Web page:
The aim of the study presented in this paper is to explore the nature of understanding when learning music through the use of ‘graphic representations’ trialled in a learning conversation with a ten-year old flautist. It is argued that the powerful visual component of presenting a musical score in graphic form can enhance students’ understanding and ability to process the score more effectively by providing a succinct way of accessing the data. Central to understanding the analysis of sonata form movements is the need to create a representation which is independent from the existing score. This study offers a practical way of doing this which has the potential for wider application.
The article has no less than four authors:
David Ferrari has taught music in schools for many years and received a certificate of commendation in the Classic FM’s Music Teacher of the Year Awards. He collected the data for this article while doing further work with the co-authors at Durham University, UK, and currently teaches in the primary sector.
Dimitra Kokotsaki, MA, PhD is a lecturer at the School of Education and a member of the Education Evaluation Group at the Centre for Evaluation and Monitoring at Durham University. She teaches undergraduate and postgraduate modules on the Arts in Education. She has been principal investigator or co-investigator in a number of research projects including leading the evaluation of the Restorative Approaches initiative in County Durham and a recent piece of research funded by the Nuffield Foundation about improving the primary-secondary transition in music education at the North East of England. She is one of the authors of the Sutton Trust-EEF Teaching and Learning Toolkit and is currently the lead process evaluation researcher for the Calderdale writing intervention funded by the Education Endowment Foundation.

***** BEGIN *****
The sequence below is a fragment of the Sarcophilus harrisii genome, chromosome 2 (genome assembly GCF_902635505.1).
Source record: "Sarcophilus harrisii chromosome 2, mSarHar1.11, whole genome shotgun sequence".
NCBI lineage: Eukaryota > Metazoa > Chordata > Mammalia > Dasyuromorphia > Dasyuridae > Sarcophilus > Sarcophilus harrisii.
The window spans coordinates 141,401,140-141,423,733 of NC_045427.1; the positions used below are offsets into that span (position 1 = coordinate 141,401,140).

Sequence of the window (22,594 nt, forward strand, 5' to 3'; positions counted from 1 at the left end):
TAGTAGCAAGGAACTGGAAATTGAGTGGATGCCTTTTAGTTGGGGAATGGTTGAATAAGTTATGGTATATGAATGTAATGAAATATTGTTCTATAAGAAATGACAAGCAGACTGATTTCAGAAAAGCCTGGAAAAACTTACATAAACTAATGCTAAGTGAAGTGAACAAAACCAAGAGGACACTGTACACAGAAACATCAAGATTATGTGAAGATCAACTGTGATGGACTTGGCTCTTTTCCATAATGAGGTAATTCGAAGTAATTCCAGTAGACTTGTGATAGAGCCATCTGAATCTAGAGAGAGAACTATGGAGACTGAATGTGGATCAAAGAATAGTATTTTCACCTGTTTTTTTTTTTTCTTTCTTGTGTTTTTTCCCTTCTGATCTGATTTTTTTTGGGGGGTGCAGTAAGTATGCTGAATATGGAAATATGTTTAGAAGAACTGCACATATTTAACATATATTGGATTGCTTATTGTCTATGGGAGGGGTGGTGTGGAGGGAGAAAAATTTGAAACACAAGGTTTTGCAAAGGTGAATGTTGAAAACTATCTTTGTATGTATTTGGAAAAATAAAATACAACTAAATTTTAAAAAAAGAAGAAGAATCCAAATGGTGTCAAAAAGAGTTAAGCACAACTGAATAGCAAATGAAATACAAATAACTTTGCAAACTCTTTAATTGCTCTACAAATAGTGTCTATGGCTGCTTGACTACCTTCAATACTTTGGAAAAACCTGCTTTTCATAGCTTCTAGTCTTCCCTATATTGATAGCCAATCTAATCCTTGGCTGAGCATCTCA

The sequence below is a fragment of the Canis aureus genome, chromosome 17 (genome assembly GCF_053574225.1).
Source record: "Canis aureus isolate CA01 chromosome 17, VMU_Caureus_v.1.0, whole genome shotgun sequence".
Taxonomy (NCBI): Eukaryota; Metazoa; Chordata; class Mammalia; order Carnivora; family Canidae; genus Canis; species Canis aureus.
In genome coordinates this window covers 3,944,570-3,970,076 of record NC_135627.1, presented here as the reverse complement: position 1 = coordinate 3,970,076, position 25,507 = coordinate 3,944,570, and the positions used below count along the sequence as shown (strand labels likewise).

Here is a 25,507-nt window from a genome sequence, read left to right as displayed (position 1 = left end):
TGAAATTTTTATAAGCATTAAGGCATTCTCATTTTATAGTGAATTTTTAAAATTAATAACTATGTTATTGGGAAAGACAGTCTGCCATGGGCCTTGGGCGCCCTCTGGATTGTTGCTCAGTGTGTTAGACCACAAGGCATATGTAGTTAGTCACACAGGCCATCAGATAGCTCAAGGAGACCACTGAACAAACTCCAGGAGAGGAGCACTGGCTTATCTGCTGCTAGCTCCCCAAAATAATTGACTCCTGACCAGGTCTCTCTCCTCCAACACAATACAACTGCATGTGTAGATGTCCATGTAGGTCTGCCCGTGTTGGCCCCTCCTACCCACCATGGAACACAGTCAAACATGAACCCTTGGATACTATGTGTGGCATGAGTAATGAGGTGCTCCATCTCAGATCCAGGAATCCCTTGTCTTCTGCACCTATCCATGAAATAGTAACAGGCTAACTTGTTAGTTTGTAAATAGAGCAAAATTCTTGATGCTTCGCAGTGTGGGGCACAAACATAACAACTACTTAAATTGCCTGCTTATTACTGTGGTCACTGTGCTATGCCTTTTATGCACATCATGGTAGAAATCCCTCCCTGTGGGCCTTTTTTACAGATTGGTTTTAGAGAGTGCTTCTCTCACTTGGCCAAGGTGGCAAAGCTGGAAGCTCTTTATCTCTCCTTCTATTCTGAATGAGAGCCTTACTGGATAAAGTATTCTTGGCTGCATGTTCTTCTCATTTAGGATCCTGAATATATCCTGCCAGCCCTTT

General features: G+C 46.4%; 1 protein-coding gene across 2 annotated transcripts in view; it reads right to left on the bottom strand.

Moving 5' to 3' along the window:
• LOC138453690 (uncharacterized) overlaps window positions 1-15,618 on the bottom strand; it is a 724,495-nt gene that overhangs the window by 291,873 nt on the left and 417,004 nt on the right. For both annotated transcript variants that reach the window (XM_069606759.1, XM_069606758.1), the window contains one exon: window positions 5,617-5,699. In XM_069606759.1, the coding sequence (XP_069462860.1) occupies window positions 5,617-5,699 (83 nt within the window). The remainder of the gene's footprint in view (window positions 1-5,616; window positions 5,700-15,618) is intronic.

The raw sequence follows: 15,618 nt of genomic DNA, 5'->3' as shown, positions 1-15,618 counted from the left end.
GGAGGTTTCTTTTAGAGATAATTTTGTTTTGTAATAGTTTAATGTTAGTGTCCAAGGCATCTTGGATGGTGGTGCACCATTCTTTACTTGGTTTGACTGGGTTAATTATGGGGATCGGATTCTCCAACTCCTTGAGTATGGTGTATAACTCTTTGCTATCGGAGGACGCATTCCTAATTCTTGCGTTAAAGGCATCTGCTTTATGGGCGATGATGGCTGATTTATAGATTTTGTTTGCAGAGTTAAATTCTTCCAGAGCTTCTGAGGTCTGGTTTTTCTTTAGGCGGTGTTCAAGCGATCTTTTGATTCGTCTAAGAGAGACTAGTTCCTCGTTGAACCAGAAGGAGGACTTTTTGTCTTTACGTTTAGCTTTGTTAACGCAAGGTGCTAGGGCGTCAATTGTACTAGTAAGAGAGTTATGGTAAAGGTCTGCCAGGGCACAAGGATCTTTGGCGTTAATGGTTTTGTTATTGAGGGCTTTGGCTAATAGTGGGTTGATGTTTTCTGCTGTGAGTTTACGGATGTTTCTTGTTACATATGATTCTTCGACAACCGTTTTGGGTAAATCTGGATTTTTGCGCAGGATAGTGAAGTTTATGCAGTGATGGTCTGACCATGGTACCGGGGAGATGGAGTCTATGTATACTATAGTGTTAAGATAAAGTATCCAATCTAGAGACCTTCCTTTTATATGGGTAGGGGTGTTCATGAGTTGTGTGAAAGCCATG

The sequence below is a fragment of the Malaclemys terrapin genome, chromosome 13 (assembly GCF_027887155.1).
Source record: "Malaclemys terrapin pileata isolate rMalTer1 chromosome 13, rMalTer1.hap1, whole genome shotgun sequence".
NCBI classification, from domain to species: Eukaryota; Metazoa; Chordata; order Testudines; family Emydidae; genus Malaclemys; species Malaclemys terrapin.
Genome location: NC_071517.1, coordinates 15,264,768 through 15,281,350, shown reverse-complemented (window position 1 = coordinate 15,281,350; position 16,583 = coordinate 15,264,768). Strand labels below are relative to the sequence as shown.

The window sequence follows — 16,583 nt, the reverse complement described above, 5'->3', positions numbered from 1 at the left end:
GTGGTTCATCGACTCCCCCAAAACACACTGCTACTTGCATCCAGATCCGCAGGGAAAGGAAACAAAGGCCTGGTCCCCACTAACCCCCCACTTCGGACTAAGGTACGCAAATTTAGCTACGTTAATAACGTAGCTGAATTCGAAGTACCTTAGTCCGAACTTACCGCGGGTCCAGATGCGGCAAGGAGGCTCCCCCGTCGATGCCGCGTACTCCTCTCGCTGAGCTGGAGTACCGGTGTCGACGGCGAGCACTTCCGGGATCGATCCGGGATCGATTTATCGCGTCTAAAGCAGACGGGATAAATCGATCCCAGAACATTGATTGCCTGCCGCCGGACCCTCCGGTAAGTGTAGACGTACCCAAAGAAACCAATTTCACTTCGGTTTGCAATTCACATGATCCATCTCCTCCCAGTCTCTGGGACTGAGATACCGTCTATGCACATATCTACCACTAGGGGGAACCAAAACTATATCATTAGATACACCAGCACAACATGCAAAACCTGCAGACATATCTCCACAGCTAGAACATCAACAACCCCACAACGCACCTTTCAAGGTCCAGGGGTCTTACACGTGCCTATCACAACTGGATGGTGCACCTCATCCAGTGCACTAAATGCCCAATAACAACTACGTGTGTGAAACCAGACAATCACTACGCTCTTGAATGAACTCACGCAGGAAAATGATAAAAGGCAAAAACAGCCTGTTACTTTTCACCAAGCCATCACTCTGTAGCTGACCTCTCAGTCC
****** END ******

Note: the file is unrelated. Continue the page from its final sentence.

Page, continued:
Professor Douglas P. Newton PhD DSc teaches and researches in the School of Education of Durham University, UK. His current interest is in the purposeful kinds of thought in formal education, such as, understanding, creative, evaluative and wise thinking. Going beyond the cognitive strategies for exercising such thought, he has described how moods and emotions interact with cognition in ways which direct and shape these kinds of thought. His very successful book, Teaching for Understanding, is now in its second edition (Routledge, 2012), and his latest, highly praised book, Thinking with Feeling (Routledge, 2014) has been very well-received.
Lynn Newton, MA, PhD, is Professor of Education at Durham University, where she is Divisional Director for the School of Education’s range of Initial Teacher Education programmes. She teaches on a range of postgraduate programmes, leading a module on Purposeful, Productive Thought and supervises doctoral students. Previously she worked in schools before moving into university and has published widely in the areas of education generally and science education in particular. Her main interests are effective communication and strategies to encourage engagement. Her latest books are Creativity for a New Curriculum: 5-11 (Routledge, 2012) and From Teaching for Creatvie Thinking to Teaching for Productive Thought: An Approach for Elementary School Teachers (ICIE, Paris, 2013).
Read the article by David Ferrari, Dimitra Kokotsaki, Douglas P. Newton and Lynn Newton here